So what do we get when we put take two attractive people with polar opposite strengths and weaknesses and mash them together to make an album?
Track 1: Trouble Maker
I feel like I would have enjoyed this song more had I not built up certain expectations from the teaser. The song that I had ideally pictured Trouble Maker to be was a smooth, jazzy, R&B number with just the right sprinkling of classiness and smolder.
I got all excited during the opening of the song because it actually sounded like the teaser, and then the unexpected funky disco sounds kicked in and I was so thrown off that I didn’t know what to think at first. However, after listening to it a few times more, I have come to appreciate the song for what it is. Definitely not the smooth and sensual title number that I was expecting, but interesting nonetheless. It’s a fun song to groove to, and different from the normal K-pop fare, which is a good thing. The whistling really added a nice touch to the song, and I give them props for being able to incorporate it in such a way that surprisingly did not get annoying. And hey, I liked the heavy breathing too.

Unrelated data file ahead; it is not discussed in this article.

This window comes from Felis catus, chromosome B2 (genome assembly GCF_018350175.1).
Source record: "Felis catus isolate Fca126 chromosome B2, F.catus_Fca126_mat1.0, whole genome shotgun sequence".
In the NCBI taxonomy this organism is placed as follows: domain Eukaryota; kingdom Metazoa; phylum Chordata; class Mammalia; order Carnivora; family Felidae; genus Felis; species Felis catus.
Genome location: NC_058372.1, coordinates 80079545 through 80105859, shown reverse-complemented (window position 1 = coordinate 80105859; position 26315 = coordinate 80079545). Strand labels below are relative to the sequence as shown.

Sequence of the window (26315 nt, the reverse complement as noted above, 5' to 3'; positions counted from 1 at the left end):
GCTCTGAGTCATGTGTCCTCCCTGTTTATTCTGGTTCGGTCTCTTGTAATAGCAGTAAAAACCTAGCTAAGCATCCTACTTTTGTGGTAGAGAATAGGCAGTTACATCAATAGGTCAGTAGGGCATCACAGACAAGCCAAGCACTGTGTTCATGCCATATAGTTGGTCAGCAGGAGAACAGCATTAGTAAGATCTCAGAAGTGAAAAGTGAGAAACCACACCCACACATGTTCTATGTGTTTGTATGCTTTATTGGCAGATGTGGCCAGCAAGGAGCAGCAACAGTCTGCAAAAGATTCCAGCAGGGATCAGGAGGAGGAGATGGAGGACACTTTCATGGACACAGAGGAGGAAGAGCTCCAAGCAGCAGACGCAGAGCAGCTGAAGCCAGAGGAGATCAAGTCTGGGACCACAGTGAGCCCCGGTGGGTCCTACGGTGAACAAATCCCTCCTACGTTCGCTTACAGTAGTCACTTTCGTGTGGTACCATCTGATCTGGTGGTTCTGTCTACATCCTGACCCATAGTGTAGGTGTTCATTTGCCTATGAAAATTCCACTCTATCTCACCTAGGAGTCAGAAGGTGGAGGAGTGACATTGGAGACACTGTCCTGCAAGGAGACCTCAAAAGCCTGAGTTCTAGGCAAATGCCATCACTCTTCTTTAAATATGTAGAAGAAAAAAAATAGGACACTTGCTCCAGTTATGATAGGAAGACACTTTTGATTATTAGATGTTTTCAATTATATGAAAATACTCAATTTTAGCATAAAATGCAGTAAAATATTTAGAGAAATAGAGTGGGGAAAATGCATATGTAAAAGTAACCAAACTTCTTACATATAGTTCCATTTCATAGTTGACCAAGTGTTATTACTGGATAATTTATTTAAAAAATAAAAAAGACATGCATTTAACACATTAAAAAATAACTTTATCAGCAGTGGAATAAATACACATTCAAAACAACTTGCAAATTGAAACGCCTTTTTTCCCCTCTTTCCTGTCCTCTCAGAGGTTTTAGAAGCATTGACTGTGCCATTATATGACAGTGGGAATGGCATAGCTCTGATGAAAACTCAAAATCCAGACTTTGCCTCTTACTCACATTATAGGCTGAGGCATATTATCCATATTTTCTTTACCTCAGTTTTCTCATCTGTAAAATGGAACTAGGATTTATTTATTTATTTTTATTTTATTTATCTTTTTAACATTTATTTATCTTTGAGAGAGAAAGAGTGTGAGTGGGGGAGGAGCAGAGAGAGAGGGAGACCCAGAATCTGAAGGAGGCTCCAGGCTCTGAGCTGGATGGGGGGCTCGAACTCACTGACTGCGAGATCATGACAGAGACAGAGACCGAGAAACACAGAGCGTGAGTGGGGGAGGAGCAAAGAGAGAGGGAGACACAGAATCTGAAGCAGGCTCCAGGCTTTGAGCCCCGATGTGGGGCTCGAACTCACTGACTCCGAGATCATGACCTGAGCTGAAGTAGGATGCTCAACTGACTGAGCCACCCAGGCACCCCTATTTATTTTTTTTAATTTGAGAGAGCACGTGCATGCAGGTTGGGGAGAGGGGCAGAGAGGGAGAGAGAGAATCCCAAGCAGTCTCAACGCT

It’s interesting because I feel that for HyunA’s material in particular, Cube has been trying to capture sounds and trends that are more American than Korean (and they do the opposite for G.na). They were the first in K-pop to experiment with dubstep in Bubble Pop, and although whistling isn’t by any means a new idea in anyone’s book, they were also the first in K-pop this year to incorporate whistling into a promotional track. Anyone who has been listening to the American radio lately has probably noticed that whistling has been making an odd but definite resurgence. Here’s just a sampling of some whistling hits from the past year: Moves Like Jagger (Maroon 5), I Wanna Go (Britney Spears), Lazy Song (Bruno Mars), It Girl (Jason Derulo), Good Life (OneRepublic), The Big Bang (Rock Mafia), Pumped Up Kicks (Foster The People), and I’m sure there are quite a few I have missed as well.